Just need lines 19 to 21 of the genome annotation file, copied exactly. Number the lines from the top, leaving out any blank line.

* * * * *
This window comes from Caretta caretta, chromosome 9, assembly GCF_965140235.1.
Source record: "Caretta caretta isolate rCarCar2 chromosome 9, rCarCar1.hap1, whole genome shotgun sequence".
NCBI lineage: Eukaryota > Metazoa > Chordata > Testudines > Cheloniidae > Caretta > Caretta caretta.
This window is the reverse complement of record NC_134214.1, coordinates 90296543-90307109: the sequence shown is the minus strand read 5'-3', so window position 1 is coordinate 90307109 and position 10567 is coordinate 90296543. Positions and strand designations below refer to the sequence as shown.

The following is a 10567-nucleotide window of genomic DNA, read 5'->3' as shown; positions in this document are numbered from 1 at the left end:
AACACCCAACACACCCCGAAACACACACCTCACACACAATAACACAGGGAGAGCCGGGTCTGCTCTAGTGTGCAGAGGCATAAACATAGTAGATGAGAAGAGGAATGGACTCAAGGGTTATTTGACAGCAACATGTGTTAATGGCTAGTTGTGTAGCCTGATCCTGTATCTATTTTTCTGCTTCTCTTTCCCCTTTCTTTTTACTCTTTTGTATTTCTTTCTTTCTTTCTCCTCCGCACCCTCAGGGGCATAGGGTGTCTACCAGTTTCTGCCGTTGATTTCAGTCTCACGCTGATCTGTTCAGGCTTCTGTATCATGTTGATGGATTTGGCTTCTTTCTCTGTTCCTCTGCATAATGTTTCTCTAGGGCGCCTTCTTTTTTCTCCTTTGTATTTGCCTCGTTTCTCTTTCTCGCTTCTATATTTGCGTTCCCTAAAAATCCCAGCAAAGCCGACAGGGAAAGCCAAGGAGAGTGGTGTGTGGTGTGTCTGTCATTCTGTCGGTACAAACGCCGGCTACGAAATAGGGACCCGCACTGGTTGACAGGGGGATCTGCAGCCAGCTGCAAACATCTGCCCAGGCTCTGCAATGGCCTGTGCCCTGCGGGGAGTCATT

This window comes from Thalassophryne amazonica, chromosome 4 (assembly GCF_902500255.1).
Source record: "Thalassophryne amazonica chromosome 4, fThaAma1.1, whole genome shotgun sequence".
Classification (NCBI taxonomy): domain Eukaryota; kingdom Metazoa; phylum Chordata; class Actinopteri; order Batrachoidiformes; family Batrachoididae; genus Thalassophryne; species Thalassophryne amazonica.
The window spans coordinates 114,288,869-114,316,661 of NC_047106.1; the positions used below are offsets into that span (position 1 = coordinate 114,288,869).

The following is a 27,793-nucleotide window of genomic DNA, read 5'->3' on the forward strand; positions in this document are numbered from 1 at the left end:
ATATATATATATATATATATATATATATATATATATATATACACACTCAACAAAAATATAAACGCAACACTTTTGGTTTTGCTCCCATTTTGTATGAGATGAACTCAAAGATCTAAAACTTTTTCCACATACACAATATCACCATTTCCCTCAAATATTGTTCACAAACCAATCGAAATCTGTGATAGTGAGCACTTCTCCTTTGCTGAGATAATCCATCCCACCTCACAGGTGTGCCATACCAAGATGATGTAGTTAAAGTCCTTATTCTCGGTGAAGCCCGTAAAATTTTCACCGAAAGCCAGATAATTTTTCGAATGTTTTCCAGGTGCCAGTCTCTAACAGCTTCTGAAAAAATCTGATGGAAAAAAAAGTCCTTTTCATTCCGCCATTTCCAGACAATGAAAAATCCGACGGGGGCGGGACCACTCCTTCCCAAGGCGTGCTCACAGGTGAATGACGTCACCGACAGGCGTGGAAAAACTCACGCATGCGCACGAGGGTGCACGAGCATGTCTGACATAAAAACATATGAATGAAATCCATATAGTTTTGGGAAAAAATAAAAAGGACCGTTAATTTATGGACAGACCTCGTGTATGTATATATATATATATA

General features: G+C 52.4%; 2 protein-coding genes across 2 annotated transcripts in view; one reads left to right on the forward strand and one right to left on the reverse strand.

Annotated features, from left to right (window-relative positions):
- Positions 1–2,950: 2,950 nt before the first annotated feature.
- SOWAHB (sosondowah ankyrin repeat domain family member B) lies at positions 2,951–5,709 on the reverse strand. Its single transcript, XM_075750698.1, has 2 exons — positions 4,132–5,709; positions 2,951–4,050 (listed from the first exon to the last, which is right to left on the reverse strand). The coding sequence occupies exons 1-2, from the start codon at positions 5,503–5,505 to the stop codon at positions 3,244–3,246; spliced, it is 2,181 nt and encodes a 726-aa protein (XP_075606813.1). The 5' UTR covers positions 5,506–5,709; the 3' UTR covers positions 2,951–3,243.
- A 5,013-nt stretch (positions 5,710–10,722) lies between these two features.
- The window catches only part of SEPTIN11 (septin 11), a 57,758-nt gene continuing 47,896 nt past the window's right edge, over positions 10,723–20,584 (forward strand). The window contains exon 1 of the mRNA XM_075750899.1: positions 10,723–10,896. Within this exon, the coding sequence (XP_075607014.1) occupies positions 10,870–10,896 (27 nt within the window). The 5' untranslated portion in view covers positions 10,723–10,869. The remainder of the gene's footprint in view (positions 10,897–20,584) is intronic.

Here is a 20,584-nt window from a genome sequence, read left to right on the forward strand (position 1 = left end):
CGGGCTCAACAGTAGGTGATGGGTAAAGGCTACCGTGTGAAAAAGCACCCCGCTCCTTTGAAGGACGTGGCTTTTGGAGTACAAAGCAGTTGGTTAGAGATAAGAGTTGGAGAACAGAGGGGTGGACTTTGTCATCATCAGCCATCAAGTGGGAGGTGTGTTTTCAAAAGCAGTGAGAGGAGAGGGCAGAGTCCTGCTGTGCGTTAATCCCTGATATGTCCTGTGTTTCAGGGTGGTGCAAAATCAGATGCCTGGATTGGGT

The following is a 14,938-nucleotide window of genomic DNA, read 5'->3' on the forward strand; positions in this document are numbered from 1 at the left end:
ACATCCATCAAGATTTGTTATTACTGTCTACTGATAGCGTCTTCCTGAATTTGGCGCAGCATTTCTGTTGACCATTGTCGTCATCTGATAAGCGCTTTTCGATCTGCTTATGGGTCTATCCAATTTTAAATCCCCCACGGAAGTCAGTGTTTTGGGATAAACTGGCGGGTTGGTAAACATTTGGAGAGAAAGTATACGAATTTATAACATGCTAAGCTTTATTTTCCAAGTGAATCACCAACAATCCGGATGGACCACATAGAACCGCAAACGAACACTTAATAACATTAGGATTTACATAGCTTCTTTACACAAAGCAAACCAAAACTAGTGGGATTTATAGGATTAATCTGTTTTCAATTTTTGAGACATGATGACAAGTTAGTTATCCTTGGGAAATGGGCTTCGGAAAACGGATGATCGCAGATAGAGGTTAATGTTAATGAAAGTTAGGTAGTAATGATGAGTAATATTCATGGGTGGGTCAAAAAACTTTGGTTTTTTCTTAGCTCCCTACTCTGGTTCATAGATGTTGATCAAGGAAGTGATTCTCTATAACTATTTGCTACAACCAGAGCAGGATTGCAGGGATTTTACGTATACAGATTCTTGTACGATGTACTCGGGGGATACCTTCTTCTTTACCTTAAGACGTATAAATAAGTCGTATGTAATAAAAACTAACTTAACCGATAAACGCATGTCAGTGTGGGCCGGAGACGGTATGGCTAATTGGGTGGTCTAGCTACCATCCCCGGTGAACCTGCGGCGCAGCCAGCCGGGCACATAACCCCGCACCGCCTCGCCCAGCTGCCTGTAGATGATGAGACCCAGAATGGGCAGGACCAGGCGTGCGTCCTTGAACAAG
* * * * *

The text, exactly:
Here is a 20,584-nt window from a genome sequence, read left to right on the forward strand (position 1 = left end):
CGGGCTCAACAGTAGGTGATGGGTAAAGGCTACCGTGTGAAAAAGCACCCCGCTCCTTTGAAGGACGTGGCTTTTGGAGTACAAAGCAGTTGGTTAGAGATAAGAGTTGGAGAACAGAGGGGTGGACTTTGTCATCATCAGCCATCAAGTGGGAGGTGTGTTTTCAAAAGCAGTGAGAGGAGAGGGCAGAGTCCTGCTGTGCGTTAATCCCTGATATGTCCTGTGTTTCAGGGTGGTGCAAAATCAGATGCCTGGATTGGGT

The following is a 14,938-nucleotide window of genomic DNA, read 5'->3' on the forward strand; positions in this document are numbered from 1 at the left end: